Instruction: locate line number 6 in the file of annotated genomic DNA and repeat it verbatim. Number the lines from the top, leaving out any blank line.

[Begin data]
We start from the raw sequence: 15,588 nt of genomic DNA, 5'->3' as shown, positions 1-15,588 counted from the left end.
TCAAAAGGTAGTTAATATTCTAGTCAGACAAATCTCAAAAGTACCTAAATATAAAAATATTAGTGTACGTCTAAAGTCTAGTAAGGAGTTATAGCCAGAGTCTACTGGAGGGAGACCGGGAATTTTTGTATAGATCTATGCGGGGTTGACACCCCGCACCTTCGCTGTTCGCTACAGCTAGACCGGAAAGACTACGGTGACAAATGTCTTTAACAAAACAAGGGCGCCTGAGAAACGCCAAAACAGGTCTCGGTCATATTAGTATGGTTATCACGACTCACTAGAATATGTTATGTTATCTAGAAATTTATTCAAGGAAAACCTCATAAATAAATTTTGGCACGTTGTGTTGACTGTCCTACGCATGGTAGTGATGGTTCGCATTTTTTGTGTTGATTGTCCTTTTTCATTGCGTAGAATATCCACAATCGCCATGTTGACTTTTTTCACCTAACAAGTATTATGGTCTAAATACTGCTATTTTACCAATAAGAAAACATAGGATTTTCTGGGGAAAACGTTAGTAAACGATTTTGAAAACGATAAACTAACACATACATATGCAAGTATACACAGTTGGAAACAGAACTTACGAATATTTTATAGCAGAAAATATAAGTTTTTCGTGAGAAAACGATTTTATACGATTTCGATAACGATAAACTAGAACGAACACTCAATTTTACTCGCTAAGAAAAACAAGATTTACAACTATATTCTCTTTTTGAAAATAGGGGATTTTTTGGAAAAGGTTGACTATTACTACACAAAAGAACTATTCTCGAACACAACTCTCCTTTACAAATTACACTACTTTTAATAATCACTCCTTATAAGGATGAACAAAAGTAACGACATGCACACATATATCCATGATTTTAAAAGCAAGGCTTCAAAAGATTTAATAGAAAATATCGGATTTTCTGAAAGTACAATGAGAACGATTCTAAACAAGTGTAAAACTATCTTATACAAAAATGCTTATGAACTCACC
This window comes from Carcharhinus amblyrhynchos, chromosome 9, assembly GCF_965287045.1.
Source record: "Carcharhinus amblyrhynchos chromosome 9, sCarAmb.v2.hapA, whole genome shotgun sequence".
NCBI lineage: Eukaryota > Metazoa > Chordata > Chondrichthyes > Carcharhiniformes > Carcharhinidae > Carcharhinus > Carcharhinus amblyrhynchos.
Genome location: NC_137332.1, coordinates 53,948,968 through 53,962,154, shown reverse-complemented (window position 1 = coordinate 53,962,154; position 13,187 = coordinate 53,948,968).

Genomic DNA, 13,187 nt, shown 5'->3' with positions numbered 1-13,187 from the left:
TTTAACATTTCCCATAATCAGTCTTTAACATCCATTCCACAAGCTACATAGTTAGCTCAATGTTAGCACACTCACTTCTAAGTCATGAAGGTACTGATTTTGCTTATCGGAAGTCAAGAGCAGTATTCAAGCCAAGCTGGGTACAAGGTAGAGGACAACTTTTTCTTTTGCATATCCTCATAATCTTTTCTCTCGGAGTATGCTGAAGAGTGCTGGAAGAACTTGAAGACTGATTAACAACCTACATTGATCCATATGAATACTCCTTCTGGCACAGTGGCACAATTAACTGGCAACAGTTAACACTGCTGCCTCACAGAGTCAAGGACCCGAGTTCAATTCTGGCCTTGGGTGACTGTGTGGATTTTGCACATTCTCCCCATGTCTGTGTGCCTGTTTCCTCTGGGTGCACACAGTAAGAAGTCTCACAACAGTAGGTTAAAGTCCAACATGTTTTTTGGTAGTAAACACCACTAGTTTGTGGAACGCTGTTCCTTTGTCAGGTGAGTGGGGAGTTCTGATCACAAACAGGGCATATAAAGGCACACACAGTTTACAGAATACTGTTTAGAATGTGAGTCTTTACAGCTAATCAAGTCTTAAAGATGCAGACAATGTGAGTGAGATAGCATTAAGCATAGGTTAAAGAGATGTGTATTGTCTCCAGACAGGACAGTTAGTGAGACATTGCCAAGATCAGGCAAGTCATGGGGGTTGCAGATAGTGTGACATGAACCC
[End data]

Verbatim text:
Genome location: NC_137332.1, coordinates 53,948,968 through 53,962,154, shown reverse-complemented (window position 1 = coordinate 53,962,154; position 13,187 = coordinate 53,948,968).